China learned from Russia’s post-1991 experience and pursued its economic liberalization with more care. But it ultimately could not avoid the political implications of pro-market policies and is now following Russia down the road to autocracy – continuing a century-long pattern of mirroring its neighbor’s historical trajectory.
CHICAGO – As China prepares for its 20th National Congress in October, when President Xi Jinping is expected to accept an unprecedented third term, many observers worry about uncertain days ahead, especially regarding Taiwan. But one doesn’t need a crystal ball to glimpse its future. China’s leaders, for their part, are looking at Russia.
China has mirrored Russia’s historical trajectory for most of the past 100 years. At the beginning of the twentieth century, both were large empires with outdated institutions that could not protect their people from foreign wars, corruption, inequality, and poverty. While Russia’s per capita income in 1900 was around one-third that of the United States, Chinese incomes were half those of Russia.
In 1949, the new People’s Republic was modeled, politically and economically, on the Soviet system. In both China and the Soviet Union, a command economy replaced markets, and the central government influenced every aspect of people’s lives – what they produced and ate, where they worked and lived, and what they could say, read, and write.
But Beijing and Moscow struggled to maintain production, because workers enjoyed very little reward for their labor. Among other strategies to compel people to work harder, the Soviet and Chinese governments established systems that threatened farmers with starvation if their production did not meet quotas set by the state. This approach led to more than seven million famine deaths in the Soviet Union (with the highest mortality rates in Ukraine) in 1932-33, and to 16.5-45 million famine deaths in China in 1959-61.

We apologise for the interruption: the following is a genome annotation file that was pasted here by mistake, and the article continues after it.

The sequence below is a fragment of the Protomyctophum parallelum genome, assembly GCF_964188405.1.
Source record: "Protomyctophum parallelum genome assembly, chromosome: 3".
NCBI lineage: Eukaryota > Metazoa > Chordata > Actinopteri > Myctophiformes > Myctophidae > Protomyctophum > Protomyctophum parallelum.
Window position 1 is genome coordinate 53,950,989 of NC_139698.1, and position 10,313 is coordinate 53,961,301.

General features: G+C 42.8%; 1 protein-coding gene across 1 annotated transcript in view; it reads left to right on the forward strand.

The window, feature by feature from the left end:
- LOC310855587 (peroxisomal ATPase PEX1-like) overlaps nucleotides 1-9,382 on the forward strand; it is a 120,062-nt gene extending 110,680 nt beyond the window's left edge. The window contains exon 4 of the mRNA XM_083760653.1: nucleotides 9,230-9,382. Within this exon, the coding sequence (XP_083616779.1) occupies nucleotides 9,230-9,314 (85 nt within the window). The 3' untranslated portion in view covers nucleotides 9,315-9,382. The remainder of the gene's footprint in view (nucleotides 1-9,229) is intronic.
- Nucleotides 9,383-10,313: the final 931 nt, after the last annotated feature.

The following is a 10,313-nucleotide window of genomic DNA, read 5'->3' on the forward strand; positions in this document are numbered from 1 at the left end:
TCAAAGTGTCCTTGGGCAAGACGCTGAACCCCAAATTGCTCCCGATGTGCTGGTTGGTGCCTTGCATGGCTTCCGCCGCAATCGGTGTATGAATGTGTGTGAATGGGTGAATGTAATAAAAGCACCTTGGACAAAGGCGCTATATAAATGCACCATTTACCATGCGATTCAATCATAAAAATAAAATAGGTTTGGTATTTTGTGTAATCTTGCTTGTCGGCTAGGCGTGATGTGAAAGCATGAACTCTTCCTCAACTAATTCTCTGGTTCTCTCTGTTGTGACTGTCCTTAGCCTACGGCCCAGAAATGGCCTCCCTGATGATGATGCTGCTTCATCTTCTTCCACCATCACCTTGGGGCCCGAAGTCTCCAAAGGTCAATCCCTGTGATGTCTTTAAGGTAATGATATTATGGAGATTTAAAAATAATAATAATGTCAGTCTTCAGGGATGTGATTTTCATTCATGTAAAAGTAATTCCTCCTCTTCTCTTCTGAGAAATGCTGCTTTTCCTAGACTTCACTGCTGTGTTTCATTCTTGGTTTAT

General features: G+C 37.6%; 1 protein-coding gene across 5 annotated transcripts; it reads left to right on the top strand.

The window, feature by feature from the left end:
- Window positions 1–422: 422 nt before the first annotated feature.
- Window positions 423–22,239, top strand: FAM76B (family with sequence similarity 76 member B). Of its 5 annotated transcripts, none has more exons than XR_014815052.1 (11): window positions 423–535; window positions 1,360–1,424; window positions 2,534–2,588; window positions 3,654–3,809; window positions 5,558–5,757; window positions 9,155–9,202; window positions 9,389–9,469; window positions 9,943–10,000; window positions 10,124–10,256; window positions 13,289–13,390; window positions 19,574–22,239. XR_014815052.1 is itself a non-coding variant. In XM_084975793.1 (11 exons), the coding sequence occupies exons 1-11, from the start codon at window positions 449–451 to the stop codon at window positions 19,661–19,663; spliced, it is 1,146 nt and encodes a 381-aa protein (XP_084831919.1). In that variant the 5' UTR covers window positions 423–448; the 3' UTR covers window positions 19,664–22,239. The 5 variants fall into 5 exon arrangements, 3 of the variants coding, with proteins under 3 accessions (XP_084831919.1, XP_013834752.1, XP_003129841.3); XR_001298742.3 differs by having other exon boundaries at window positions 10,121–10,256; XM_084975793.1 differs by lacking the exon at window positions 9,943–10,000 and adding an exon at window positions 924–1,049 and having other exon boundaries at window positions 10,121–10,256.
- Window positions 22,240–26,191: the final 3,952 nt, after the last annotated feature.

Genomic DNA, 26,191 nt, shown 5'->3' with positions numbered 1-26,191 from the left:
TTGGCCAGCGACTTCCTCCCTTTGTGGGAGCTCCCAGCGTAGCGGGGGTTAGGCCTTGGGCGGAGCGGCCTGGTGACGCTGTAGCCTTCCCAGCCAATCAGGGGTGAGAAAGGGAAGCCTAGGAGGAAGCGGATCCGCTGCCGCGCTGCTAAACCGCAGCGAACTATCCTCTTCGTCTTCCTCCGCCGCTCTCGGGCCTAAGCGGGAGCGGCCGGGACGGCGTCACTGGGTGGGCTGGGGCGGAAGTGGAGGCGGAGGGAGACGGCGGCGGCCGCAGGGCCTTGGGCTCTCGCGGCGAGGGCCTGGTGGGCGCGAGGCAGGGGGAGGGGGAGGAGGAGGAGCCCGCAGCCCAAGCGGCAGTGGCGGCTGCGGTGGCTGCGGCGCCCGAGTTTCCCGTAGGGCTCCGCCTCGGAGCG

Not surprisingly, these enormous economic calamities posed a serious political threat to the regimes. After all, the Soviets and the Chinese Communists were supposed to be modernizers who would empower the people and deliver economic prosperity after centuries of oppression, corruption, and abject poverty.
To survive, each regime touted its role as a defender of the people against foreign invaders. The Soviet Union and China suffered more losses than any other country in World War II – with their death tolls reaching 20-27 million and 15-20 million, respectively. And in the decades thereafter, the Cold War kept alive the fear of foreign invasion and the legitimacy of authoritarian regimes.
Following the collapse of the Soviet Union in 1991, Russia became a model of what not to do. Its per capita income plummeted by 50% between 1989 and 1996, and did not recover to 1989 levels for another decade. Corruption and crime were rampant. Unemployment skyrocketed from 5% in 1991 to 13% in 1998, and social problems like alcoholism rose in tandem. In 1993, per capita alcohol consumption had reached 14.4 liters (of 100% alcohol), up from 11.7 liters in 1989. In 1994, 47 people per 100,000 died from alcohol-related causes – three times higher than the US rate.